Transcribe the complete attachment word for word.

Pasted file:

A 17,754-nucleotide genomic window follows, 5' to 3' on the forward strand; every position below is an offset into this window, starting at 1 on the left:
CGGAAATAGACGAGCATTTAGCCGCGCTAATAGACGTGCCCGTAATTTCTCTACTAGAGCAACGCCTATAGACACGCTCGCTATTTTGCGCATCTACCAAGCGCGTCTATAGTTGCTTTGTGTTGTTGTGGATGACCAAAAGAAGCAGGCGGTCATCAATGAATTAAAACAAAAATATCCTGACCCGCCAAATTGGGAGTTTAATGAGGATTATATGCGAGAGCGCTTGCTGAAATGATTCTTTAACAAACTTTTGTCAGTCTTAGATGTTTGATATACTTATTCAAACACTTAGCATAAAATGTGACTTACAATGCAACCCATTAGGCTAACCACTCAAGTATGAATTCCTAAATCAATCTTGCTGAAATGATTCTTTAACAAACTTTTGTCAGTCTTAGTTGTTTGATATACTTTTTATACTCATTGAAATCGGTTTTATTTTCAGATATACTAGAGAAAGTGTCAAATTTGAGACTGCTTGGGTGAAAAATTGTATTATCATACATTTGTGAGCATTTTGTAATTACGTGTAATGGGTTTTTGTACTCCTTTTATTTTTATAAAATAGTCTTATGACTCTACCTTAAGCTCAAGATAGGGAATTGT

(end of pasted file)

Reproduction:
A 17,754-nucleotide genomic window follows, 5' to 3' on the forward strand; every position below is an offset into this window, starting at 1 on the left:
CGGAAATAGACGAGCATTTAGCCGCGCTAATAGACGTGCCCGTAATTTCTCTACTAGAGCAACGCCTATAGACACGCTCGCTATTTTGCGCATCTACCAAGCGCGTCTATAGTTGCTTTGTGTTGTTGTGGATGACCAAAAGAAGCAGGCGGTCATCAATGAATTAAAACAAAAATATCCTGACCCGCCAAATTGGGAGTTTAATGAGGATTATATGCGAGAGCGCTTGCTGAAATGATTCTTTAACAAACTTTTGTCAGTCTTAGATGTTTGATATACTTATTCAAACACTTAGCATAAAATGTGACTTACAATGCAACCCATTAGGCTAACCACTCAAGTATGAATTCCTAAATCAATCTTGCTGAAATGATTCTTTAACAAACTTTTGTCAGTCTTAGTTGTTTGATATACTTTTTATACTCATTGAAATCGGTTTTATTTTCAGATATACTAGAGAAAGTGTCAAATTTGAGACTGCTTGGGTGAAAAATTGTATTATCATACATTTGTGAGCATTTTGTAATTACGTGTAATGGGTTTTTGTACTCCTTTTATTTTTATAAAATAGTCTTATGACTCTACCTTAAGCTCAAGATAGGGAATTGT